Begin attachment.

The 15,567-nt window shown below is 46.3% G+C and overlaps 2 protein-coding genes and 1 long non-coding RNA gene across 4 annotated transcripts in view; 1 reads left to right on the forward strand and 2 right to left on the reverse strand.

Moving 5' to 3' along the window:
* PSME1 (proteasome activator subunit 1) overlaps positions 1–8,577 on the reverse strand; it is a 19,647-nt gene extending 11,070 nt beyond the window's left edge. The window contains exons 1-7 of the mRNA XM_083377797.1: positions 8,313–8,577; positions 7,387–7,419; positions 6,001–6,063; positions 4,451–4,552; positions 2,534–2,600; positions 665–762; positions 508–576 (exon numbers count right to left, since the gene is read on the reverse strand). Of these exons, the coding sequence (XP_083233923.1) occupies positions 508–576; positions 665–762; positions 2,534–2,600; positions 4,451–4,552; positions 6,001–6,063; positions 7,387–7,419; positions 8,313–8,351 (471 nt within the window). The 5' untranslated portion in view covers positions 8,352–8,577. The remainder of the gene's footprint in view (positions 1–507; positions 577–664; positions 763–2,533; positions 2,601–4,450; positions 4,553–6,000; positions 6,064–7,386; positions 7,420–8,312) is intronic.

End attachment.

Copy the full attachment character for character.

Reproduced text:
The 15,567-nt window shown below is 46.3% G+C and overlaps 2 protein-coding genes and 1 long non-coding RNA gene across 4 annotated transcripts in view; 1 reads left to right on the forward strand and 2 right to left on the reverse strand.

Moving 5' to 3' along the window:
* PSME1 (proteasome activator subunit 1) overlaps positions 1–8,577 on the reverse strand; it is a 19,647-nt gene extending 11,070 nt beyond the window's left edge. The window contains exons 1-7 of the mRNA XM_083377797.1: positions 8,313–8,577; positions 7,387–7,419; positions 6,001–6,063; positions 4,451–4,552; positions 2,534–2,600; positions 665–762; positions 508–576 (exon numbers count right to left, since the gene is read on the reverse strand). Of these exons, the coding sequence (XP_083233923.1) occupies positions 508–576; positions 665–762; positions 2,534–2,600; positions 4,451–4,552; positions 6,001–6,063; positions 7,387–7,419; positions 8,313–8,351 (471 nt within the window). The 5' untranslated portion in view covers positions 8,352–8,577. The remainder of the gene's footprint in view (positions 1–507; positions 577–664; positions 763–2,533; positions 2,601–4,450; positions 4,553–6,000; positions 6,064–7,386; positions 7,420–8,312) is intronic.